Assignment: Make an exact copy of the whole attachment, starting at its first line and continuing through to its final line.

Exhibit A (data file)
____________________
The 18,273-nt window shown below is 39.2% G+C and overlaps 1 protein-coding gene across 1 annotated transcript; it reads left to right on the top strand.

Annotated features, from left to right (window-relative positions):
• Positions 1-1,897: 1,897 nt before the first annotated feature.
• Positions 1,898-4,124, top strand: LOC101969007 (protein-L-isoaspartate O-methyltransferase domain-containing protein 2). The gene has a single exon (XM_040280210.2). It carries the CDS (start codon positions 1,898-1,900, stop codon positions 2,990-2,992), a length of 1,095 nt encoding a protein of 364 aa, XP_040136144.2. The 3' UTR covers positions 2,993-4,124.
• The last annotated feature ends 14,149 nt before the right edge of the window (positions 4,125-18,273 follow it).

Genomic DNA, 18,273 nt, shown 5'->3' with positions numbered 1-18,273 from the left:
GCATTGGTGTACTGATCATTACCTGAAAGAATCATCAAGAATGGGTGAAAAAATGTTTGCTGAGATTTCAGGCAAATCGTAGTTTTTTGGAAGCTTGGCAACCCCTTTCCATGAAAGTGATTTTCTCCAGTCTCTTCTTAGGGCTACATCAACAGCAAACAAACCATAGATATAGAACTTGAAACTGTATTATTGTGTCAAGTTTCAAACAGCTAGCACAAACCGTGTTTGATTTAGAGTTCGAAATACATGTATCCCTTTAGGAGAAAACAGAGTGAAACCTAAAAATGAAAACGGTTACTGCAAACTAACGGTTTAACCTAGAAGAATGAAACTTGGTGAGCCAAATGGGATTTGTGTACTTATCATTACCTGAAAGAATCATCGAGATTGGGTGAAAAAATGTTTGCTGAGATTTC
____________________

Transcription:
The 18,273-nt window shown below is 39.2% G+C and overlaps 1 protein-coding gene across 1 annotated transcript; it reads left to right on the top strand.

Annotated features, from left to right (window-relative positions):
• Positions 1-1,897: 1,897 nt before the first annotated feature.
• Positions 1,898-4,124, top strand: LOC101969007 (protein-L-isoaspartate O-methyltransferase domain-containing protein 2). The gene has a single exon (XM_040280210.2). It carries the CDS (start codon positions 1,898-1,900, stop codon positions 2,990-2,992), a length of 1,095 nt encoding a protein of 364 aa, XP_040136144.2. The 3' UTR covers positions 2,993-4,124.
• The last annotated feature ends 14,149 nt before the right edge of the window (positions 4,125-18,273 follow it).

Genomic DNA, 18,273 nt, shown 5'->3' with positions numbered 1-18,273 from the left:
GCATTGGTGTACTGATCATTACCTGAAAGAATCATCAAGAATGGGTGAAAAAATGTTTGCTGAGATTTCAGGCAAATCGTAGTTTTTTGGAAGCTTGGCAACCCCTTTCCATGAAAGTGATTTTCTCCAGTCTCTTCTTAGGGCTACATCAACAGCAAACAAACCATAGATATAGAACTTGAAACTGTATTATTGTGTCAAGTTTCAAACAGCTAGCACAAACCGTGTTTGATTTAGAGTTCGAAATACATGTATCCCTTTAGGAGAAAACAGAGTGAAACCTAAAAATGAAAACGGTTACTGCAAACTAACGGTTTAACCTAGAAGAATGAAACTTGGTGAGCCAAATGGGATTTGTGTACTTATCATTACCTGAAAGAATCATCGAGATTGGGTGAAAAAATGTTTGCTGAGATTTC